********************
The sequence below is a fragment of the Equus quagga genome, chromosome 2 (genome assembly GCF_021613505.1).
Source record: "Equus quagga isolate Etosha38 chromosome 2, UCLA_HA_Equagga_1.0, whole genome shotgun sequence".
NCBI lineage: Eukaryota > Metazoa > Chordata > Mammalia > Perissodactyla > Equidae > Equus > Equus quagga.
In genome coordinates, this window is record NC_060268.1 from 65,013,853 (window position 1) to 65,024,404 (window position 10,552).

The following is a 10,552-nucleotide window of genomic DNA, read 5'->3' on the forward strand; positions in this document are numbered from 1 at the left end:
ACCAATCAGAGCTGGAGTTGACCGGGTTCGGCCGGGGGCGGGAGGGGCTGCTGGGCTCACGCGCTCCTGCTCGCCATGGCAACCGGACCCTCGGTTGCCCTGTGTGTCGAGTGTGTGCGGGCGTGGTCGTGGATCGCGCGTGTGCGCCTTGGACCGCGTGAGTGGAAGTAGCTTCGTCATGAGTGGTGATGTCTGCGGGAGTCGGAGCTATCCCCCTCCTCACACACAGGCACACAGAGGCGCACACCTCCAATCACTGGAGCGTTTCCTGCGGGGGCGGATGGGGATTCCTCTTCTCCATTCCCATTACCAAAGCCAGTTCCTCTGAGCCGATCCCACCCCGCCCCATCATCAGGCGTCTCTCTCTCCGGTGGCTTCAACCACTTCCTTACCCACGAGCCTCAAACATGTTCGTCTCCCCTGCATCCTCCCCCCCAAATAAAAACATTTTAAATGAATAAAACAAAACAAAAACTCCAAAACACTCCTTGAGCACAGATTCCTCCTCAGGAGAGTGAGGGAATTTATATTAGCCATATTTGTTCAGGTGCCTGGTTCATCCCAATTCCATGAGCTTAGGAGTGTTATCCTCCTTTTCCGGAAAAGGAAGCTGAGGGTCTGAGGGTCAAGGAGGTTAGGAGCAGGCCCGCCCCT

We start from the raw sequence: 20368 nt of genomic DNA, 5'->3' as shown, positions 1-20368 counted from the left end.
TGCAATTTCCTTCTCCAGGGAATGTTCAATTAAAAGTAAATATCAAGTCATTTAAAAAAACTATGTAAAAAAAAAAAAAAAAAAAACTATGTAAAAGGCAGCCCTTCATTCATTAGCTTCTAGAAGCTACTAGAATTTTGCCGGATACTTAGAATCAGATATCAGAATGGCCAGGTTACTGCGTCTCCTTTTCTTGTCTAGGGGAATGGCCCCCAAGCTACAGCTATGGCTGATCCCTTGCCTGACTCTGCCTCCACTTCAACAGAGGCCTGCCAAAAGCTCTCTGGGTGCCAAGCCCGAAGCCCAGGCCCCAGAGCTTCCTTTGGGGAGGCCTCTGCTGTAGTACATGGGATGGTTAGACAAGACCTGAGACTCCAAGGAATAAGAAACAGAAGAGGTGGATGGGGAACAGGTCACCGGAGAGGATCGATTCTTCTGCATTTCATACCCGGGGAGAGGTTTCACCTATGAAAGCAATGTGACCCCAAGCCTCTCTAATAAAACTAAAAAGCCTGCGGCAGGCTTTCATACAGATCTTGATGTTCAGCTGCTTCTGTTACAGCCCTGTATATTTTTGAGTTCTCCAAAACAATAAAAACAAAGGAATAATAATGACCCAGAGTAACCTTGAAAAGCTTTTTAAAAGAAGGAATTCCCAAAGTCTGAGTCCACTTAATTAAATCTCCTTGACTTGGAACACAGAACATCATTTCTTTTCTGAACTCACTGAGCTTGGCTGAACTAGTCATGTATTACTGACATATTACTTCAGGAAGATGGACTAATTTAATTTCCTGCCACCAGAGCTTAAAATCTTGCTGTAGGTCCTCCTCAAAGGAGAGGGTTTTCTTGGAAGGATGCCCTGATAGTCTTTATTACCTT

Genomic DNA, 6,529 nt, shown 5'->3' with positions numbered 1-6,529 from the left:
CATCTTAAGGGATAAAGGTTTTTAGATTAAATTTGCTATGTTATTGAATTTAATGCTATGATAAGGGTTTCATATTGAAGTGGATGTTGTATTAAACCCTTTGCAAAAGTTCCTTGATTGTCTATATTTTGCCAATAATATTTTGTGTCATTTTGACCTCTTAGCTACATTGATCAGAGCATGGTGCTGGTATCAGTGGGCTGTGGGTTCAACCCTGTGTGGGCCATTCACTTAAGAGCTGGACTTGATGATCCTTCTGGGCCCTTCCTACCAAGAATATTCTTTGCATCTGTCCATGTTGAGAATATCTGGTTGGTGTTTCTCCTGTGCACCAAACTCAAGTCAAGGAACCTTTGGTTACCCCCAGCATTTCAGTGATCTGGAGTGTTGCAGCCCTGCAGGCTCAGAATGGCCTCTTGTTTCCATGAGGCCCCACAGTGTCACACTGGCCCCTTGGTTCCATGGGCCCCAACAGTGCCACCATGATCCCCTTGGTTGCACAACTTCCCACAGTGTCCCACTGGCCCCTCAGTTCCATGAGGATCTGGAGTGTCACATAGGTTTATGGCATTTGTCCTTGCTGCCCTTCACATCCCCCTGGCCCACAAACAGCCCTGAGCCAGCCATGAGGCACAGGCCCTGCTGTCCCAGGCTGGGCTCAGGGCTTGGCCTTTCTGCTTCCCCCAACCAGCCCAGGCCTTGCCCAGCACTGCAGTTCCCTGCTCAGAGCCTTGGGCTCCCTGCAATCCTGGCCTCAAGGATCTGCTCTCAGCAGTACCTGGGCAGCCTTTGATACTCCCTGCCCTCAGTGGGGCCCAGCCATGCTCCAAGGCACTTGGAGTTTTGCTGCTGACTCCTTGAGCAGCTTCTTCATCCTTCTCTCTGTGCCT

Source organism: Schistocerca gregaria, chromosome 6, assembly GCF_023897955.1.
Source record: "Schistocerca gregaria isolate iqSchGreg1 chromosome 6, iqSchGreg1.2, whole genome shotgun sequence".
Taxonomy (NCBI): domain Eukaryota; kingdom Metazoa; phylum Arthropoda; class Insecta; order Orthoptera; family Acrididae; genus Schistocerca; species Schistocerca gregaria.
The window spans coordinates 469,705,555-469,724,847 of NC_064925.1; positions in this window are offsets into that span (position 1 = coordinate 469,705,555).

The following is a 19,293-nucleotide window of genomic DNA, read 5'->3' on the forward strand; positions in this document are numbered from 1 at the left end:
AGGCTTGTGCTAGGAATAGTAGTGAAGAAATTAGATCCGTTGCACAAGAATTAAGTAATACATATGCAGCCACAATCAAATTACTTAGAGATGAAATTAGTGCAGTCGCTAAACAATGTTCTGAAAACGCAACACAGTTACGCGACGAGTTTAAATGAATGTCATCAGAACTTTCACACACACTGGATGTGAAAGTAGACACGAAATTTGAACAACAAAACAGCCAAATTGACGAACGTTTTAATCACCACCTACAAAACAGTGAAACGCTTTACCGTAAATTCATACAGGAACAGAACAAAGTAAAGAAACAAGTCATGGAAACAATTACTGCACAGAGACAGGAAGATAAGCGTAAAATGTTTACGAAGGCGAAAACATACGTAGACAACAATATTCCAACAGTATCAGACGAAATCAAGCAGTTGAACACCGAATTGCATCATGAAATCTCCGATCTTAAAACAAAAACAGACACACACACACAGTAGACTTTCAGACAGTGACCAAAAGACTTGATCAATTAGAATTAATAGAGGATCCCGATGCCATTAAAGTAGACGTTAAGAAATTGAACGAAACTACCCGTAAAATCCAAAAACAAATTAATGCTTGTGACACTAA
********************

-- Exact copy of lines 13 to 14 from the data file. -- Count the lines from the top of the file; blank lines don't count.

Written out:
Taxonomy (NCBI): domain Eukaryota; kingdom Metazoa; phylum Arthropoda; class Insecta; order Orthoptera; family Acrididae; genus Schistocerca; species Schistocerca gregaria.
The window spans coordinates 469,705,555-469,724,847 of NC_064925.1; positions in this window are offsets into that span (position 1 = coordinate 469,705,555).